Susan, meet Brompton; Brompton meet Susan...

Susan's mask masks her obvious enthusiasm remarkably well. Suffice to say that by the time we left the shop we had placed our orders: one black lacquer Brompton for me, one bright red Brompton for Susan.

Now we just have to wait patiently until March or April. In the meantime, our specially-ordered Bromptons are booked in the 2021 production run in London.

I was debating whether to mention this... but... in the interest of full-disclosure and transparency, guess where else our two Bromptons will fit, other than in the trunk of our car?

Imagine this next bit in the cadence of Dr. Seuss:
in our front hall closet; 
in our ancient but still-viable Samsonite hard-sided suitcases and from there on a plane to anywhere;
on buses;
on subways;
in an Uber;
in a taxi;
on a boat (even a kayak or a canoe);
under my desk;
under our bed;
in a hotel with the concierge, or in our room;
in an AirBnB in Paris;
on a train to Normandie;
in a shopping mall;
in grocery stores (where folded and with a bag clipped on the front they become shopping carts!);
in our kids' guest bedroom under our bed, in Vancouver;
in a museum at the coat-check;
in a restaurant (not that they're open);
[drum rolL... DRRRRRRRR!]

All you camper-van and camper-bus addicts, even those of you who may have tiny microscopic restored vintage VW campers, yes two will fit.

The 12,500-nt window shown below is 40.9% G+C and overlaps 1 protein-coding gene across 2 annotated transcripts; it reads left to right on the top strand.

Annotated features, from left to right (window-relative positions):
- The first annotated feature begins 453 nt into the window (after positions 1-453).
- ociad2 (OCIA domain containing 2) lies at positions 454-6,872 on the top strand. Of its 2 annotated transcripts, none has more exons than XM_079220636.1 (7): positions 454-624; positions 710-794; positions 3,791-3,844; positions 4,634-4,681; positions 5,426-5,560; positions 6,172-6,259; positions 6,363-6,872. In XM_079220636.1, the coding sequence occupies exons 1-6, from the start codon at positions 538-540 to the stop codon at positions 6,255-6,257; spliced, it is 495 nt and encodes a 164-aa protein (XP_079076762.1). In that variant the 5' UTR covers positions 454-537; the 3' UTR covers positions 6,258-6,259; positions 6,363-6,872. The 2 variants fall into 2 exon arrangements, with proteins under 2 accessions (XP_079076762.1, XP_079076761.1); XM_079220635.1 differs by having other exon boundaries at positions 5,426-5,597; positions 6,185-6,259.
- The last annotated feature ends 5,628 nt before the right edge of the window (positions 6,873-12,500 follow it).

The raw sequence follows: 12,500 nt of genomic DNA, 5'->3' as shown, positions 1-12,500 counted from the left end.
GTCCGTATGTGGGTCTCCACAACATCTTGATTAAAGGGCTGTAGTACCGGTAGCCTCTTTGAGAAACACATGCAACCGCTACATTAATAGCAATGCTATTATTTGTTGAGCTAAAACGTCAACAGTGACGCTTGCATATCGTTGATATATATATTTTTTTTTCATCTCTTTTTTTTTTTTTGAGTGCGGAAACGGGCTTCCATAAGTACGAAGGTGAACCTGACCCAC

SonjaM said...

We have been eying those Bromptons myself since we bought our camper van. They would be ideal for us but come with a price tag that we are not yet willing to pay. So far we are still good to put a bike rack on our tow bar and drag our "real bikes" along. I am looking forward to cour Brompton adventures. The lead times are tough tough.

SonjaM said...

Sorry for the typos, note to self: don't comment before first coffee in the morning ;-)

WhenIRide said...

I've been an avid cyclist all my life. I've even taken my beloved Storck Road bike on a cruise to Bermuda where I thoroughly road myself exhausted around the island. I've done this on 3 other cruises to that little gem in the Atlantic. Note: Cycling in Bermuda is not for the faint of heart.... and not flat.

I've had roof racks and back racks on my SUV's and trucks in the past and have never had a problem. For those with the garage and the roof rack, an acquaintance installed a mirror above his garage door so he could see his roof as he approached. Hitch racks are a nuisance. For those that tow a utility trailer from time to time, there's no place for the bikes. A tailgate or trunk rack allows you to put the bikes on the hitch and still lift the hitch if you need to get in there. You just can't lift it up very high, but just enough to get something in there.

The Bromptons are cool and all, and I suppose for the urban life and devout traveler they might be okay, but I'll stick with my full size rides thank you very much. There's even a company out there that makes bicycle racks to put on motorcycles. Not for a scooter though, I think that might be slightly silly.

Good luck David and ride safely!!

Unknown said...

Hi David
You will enjoy the Bromptons, I acquired one in order to travel with a bike and a Mini Cooper. It fits in the boot behind the rear seats. You and the wife can have fun with the unfolding and folding contests. I haven't tried it on the Vespa but the photo you show of them paired has given me inspiration.